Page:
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Full Stacking Food and Agriculture
What does "Full Stack" look like, if you work in Food and Agriculture?
Programming Note: Just in case you were wondering why I have been quiet with no “State of Agritech” research briefs for this week, in the august company of India’s finest agrarian scholars and civil society organizations I deeply respect, I presented a paper yesterday in “Managing Sustainable Transitions” seminar at the prestigious Institute of Rural Management, Anand (IRMA).
I explored the idea of Pace Layers further (introduced here and elaborated further here) to design alternative markets and marketplaces that could create and meet demand for sustainable food and fibre products and sustain rural livelihoods. I will be serializing this paper over the next few weeks besides regular programming.
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Full Stacking Food and Agriculture
If you’ve worked in the tech world, you would have heard the term “Full Stack”. In the power law of technological talent, they who call themselves “Full Stackers” stand at the top of the totem pole. “Full Stackers” are a small band of occult technologists who work across pretty much everything - the entire distributed systems, the front end, the back end, the data stores, the message queues, networks, data centers, and all the rest of it.
What does “Full Stack” look like when you work in the domains of food and agriculture?
I sketched this version of the Pace Layers model when I yearned to see the panoramic view of the broken food and agriculture systems that neither serve us -farmers and consumers - nor the planet. In the eternal words of John Godfrey Saxe
“Rail on in utter ignorance of what each other mean, And prate about an Elephant Not one of [us] has seen!”
When I was working as an agritech product manager between 2016-19, I worked in the fast layers of marketplaces and markets. In the first phase of your career, it is best to work on fast-moving things: Technology, marketplaces, and markets. Whatever moves fast and breaks fast is a great place to go and work on.
In the second phase of your career, once you've grown satiated or god forbid, tired or worse, weary of the fast-moving things, you can use your skills and experience to work on slow-moving things: Infrastructure, Policies, Culture, and Nature. The joys you get are more intrinsic, more suited to your evolved view of the world- You are just a speck in the universe.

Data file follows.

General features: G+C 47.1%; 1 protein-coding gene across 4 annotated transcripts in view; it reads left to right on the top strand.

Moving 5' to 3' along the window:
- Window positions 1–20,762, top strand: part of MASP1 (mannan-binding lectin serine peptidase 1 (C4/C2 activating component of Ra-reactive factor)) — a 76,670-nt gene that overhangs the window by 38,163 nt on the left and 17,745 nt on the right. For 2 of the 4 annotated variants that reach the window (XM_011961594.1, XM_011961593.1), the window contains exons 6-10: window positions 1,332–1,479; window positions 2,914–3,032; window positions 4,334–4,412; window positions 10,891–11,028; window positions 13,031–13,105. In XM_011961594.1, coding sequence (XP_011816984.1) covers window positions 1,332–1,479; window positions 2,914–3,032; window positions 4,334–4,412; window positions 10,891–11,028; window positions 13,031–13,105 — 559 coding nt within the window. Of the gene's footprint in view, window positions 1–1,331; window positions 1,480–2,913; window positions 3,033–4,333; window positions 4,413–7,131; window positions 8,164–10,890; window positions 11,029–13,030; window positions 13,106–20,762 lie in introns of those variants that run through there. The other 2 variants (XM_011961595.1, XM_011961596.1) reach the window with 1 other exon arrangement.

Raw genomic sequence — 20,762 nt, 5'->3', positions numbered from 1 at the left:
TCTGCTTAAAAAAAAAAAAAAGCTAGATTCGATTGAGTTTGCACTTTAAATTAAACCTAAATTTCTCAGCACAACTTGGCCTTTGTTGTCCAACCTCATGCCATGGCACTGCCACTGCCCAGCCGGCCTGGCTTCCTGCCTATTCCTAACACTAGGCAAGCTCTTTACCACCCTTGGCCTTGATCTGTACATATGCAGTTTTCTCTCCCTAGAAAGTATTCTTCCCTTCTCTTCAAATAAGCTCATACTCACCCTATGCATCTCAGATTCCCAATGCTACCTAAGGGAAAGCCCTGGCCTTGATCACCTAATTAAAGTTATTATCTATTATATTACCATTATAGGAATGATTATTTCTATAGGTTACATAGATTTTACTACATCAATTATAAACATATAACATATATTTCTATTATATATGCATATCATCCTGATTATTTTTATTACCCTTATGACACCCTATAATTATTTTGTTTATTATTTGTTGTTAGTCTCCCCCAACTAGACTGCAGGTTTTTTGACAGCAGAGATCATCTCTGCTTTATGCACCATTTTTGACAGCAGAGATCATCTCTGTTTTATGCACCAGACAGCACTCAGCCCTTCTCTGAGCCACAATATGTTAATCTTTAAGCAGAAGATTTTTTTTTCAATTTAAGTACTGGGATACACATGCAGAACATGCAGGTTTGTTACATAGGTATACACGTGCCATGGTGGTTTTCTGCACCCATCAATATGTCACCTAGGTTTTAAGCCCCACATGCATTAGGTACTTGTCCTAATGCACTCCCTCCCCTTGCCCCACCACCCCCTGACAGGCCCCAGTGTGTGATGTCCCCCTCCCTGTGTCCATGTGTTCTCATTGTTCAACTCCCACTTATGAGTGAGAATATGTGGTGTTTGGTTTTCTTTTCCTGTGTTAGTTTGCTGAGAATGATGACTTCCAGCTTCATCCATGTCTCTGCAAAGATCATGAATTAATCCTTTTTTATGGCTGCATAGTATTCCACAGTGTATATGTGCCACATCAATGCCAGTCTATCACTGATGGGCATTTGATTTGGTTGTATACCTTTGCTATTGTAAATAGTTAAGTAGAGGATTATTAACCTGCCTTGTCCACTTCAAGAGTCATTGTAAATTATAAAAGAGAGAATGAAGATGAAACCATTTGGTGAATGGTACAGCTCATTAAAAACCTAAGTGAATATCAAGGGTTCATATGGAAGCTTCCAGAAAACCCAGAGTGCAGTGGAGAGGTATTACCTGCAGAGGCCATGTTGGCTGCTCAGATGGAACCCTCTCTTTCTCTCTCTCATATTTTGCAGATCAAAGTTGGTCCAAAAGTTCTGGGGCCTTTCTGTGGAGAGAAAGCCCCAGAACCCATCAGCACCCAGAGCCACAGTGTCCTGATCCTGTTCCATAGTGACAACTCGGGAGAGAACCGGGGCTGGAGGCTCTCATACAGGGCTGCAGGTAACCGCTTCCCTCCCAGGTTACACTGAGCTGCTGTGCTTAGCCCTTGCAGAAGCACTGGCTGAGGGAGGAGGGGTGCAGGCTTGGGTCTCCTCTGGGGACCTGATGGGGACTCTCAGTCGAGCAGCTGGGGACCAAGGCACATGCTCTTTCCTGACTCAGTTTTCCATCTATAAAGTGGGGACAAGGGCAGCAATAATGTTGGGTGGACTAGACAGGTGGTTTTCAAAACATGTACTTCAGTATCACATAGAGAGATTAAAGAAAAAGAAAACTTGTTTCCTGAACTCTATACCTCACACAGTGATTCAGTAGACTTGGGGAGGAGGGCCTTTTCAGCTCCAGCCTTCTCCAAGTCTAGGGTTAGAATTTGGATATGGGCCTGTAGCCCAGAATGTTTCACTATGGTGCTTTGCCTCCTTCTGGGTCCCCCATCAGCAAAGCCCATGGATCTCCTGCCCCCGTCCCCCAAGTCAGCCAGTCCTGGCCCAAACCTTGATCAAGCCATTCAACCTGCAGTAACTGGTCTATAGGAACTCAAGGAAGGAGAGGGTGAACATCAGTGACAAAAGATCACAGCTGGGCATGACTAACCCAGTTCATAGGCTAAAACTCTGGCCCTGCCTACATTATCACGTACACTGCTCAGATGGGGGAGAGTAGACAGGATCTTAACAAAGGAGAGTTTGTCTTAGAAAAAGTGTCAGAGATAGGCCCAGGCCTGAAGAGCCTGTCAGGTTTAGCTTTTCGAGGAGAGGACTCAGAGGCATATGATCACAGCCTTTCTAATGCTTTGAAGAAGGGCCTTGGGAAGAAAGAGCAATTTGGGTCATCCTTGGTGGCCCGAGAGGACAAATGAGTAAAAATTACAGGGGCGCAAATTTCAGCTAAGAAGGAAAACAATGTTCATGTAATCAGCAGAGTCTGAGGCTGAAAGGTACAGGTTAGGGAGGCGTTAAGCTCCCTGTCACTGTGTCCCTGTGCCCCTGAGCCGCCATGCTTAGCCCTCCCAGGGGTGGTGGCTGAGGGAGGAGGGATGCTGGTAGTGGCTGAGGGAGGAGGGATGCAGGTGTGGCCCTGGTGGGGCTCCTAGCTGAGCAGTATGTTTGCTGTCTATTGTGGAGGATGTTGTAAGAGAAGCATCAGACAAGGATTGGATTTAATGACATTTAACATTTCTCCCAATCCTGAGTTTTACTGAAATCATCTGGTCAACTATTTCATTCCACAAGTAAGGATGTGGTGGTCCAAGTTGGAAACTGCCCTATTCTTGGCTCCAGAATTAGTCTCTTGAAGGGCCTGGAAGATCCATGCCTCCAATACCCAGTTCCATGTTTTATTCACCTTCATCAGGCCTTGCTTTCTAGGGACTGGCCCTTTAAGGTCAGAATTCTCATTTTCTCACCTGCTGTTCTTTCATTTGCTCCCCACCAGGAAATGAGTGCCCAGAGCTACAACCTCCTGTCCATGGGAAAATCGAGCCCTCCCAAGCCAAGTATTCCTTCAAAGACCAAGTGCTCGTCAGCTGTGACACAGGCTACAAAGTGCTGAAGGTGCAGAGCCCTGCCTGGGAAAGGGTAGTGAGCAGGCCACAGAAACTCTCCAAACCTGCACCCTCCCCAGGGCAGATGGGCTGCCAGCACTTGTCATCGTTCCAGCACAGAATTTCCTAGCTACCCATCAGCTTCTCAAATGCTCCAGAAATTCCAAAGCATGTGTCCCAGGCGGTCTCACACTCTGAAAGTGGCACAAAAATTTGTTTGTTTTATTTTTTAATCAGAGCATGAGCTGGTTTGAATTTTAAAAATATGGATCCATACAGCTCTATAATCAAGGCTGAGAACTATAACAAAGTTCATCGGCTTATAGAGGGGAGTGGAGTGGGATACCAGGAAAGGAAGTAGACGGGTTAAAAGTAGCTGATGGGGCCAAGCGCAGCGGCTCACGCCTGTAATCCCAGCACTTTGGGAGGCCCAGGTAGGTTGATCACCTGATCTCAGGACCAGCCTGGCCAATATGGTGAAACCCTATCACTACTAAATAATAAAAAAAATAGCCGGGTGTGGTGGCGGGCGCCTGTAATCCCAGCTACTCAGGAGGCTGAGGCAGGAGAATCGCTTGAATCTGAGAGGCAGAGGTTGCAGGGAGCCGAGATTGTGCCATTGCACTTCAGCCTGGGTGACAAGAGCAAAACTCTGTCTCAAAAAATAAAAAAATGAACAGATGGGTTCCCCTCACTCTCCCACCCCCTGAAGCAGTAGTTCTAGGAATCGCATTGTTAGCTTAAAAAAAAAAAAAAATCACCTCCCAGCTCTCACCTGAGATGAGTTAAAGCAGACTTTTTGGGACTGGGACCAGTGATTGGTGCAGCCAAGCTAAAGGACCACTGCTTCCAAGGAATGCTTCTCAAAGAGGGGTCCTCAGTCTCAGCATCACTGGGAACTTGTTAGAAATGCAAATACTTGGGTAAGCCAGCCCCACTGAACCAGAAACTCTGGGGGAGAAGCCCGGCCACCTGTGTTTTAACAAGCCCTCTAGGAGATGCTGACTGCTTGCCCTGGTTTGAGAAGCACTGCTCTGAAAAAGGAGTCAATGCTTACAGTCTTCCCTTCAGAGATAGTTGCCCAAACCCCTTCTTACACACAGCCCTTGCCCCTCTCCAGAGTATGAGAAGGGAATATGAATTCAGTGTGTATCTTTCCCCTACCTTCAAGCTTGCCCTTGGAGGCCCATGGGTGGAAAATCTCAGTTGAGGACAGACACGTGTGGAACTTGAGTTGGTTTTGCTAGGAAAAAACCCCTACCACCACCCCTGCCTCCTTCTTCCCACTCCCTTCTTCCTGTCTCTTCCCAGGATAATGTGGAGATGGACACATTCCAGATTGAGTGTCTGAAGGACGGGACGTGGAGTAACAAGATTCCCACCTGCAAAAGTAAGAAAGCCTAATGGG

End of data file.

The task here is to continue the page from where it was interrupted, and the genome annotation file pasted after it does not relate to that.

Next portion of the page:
This might sound immodest.
One primal reason why I find myself excited to run a solopreneurship business around Agribusiness Matters (and the parent holding company Gigyasa Labs) is to explore the possibility of working “Full Stack” in food and agriculture across each fast and slow pace layer.
The idea of Pace Layers was based on the work of architect Frank Duffy who sketched the concept of Shearing Layers, based on a central insight: Every building wants to tear itself apart. '
They identified several shearing layers which later led Stewart Brand to propose Pace Layers that determine the health of civilizations. Because you see, unlike buildings, although it might seem so, civilizations are not trying to tear themselves apart.
Beware of the dangers of reductionism when you start to think that the slowest layers are always at the bottom and the fast layers are always at the top. In times of rapid discontinuity, when you have revolutions and rapid changes, the lower layers move faster than the upper layers.
Take the case of the city where I am writing this from.
Hyderabad was once called the city of Grapes. ‘It created the world record in grape production of 42 tons of Anab-e-Shahi per acre (105 MT/ha) in 1969;’
“This was described as a spectacular yield and a biological wonder by Dr.H.P.Olmo, a renowned Viticulture Scientist of the world (Chadha K.L.1992). (Source)”
What happened to the grapes of the city?
Cultivation came down drastically ‘from 10,000 acres in the 1990s to just 5,000 acres in 2008 and currently stands at 750 acres in Telangana’ as grape growers found it profitable to join the real estate drive, fueled by the State’s earnest effort to make sure that Hyderabad’s real estate market remains attractive for investors, even if it means challenging the barricades put in place for environmental concerns.
Changes in slow layers of policies - agricultural reform, whether they are happening in the US or in India is frustrating for a reason. They provide the necessary feedback loops for the new food and agricultural systems to emerge.
“We don't have to deplore technology and business changing rapidly while government controls, cultural mores, and "wisdom" change slowly. That's their job…The total effect of the pace layers is that they provide a many-leveled corrective, stabilizing feedback throughout the system. It is precisely in the apparent contradictions between the pace layers that civilization finds its surest health.” - Stewart Brand
As we stand in the liminal space between industrial agriculture paradigm and agroecology paradigm, can we examine what newer value chains that are needed to be created to facilitate this transition? How do we design alternative markets and marketplaces that midwife this transition? We will explore further.
So, what do you think?
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